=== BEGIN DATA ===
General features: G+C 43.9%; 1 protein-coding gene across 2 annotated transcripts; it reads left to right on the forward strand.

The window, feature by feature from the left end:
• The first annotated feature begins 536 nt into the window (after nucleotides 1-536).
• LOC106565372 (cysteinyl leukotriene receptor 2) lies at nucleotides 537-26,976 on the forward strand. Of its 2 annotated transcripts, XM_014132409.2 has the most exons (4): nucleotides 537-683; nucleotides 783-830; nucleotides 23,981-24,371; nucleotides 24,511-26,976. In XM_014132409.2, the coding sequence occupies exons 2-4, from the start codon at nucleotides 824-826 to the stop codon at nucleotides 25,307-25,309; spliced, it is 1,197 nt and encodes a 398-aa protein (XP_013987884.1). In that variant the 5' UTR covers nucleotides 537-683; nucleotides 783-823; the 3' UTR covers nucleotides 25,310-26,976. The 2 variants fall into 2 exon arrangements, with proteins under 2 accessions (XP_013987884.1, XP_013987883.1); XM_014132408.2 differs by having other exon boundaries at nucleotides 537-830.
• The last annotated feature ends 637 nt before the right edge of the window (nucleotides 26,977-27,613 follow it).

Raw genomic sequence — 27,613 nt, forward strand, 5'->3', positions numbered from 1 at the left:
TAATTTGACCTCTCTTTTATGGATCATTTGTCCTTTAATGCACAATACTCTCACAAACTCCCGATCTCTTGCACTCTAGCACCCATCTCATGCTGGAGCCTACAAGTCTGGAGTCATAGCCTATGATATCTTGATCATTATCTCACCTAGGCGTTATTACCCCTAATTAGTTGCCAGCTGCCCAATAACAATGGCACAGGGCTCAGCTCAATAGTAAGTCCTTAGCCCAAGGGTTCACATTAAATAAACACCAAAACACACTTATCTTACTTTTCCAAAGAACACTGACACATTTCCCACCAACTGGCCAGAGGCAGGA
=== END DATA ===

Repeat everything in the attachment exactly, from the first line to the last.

General features: G+C 43.9%; 1 protein-coding gene across 2 annotated transcripts; it reads left to right on the forward strand.

The window, feature by feature from the left end:
• The first annotated feature begins 536 nt into the window (after nucleotides 1-536).
• LOC106565372 (cysteinyl leukotriene receptor 2) lies at nucleotides 537-26,976 on the forward strand. Of its 2 annotated transcripts, XM_014132409.2 has the most exons (4): nucleotides 537-683; nucleotides 783-830; nucleotides 23,981-24,371; nucleotides 24,511-26,976. In XM_014132409.2, the coding sequence occupies exons 2-4, from the start codon at nucleotides 824-826 to the stop codon at nucleotides 25,307-25,309; spliced, it is 1,197 nt and encodes a 398-aa protein (XP_013987884.1). In that variant the 5' UTR covers nucleotides 537-683; nucleotides 783-823; the 3' UTR covers nucleotides 25,310-26,976. The 2 variants fall into 2 exon arrangements, with proteins under 2 accessions (XP_013987884.1, XP_013987883.1); XM_014132408.2 differs by having other exon boundaries at nucleotides 537-830.
• The last annotated feature ends 637 nt before the right edge of the window (nucleotides 26,977-27,613 follow it).

Raw genomic sequence — 27,613 nt, forward strand, 5'->3', positions numbered from 1 at the left:
TAATTTGACCTCTCTTTTATGGATCATTTGTCCTTTAATGCACAATACTCTCACAAACTCCCGATCTCTTGCACTCTAGCACCCATCTCATGCTGGAGCCTACAAGTCTGGAGTCATAGCCTATGATATCTTGATCATTATCTCACCTAGGCGTTATTACCCCTAATTAGTTGCCAGCTGCCCAATAACAATGGCACAGGGCTCAGCTCAATAGTAAGTCCTTAGCCCAAGGGTTCACATTAAATAAACACCAAAACACACTTATCTTACTTTTCCAAAGAACACTGACACATTTCCCACCAACTGGCCAGAGGCAGGA